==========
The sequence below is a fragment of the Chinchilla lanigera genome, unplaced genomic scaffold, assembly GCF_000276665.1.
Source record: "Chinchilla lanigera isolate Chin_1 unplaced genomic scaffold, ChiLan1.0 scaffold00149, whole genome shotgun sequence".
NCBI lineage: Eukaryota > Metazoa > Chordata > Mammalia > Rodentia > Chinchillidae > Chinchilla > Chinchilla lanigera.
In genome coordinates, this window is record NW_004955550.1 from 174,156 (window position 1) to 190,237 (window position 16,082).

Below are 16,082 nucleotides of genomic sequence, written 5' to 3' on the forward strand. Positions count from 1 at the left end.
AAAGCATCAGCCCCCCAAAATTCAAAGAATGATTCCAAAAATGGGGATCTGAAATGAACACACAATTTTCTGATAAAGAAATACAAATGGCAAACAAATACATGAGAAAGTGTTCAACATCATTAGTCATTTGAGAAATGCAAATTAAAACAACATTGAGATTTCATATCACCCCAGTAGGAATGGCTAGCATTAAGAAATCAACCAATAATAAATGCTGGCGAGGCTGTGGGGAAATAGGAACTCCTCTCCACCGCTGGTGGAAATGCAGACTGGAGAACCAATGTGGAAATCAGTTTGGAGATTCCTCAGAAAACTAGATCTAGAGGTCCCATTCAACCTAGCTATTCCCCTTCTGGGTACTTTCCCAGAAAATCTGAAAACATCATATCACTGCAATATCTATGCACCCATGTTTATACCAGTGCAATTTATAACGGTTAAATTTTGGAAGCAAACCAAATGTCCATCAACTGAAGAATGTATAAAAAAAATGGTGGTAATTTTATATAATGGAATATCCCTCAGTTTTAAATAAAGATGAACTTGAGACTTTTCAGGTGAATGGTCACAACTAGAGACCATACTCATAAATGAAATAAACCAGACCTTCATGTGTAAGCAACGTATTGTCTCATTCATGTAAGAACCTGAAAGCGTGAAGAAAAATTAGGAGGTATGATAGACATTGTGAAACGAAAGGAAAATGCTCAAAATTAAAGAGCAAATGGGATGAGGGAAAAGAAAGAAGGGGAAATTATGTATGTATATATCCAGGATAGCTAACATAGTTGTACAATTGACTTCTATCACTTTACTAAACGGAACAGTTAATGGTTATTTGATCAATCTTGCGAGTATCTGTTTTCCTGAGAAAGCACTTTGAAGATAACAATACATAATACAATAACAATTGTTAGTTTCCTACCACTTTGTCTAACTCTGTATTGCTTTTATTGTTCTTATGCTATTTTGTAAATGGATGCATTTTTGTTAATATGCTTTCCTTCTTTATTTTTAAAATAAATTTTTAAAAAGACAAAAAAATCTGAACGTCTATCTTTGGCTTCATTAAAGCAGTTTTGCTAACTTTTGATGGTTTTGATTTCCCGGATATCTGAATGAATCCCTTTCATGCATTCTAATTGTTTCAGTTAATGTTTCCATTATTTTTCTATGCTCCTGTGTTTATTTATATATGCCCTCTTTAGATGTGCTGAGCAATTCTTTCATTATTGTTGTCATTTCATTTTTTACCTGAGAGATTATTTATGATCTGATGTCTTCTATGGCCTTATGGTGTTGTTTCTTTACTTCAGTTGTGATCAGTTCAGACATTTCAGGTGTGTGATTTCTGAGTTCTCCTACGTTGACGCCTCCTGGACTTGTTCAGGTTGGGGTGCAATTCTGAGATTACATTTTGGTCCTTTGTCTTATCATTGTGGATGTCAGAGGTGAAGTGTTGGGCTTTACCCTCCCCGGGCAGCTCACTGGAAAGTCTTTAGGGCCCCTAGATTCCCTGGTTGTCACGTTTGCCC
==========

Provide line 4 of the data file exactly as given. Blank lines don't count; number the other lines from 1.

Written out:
In genome coordinates, this window is record NW_004955550.1 from 174,156 (window position 1) to 190,237 (window position 16,082).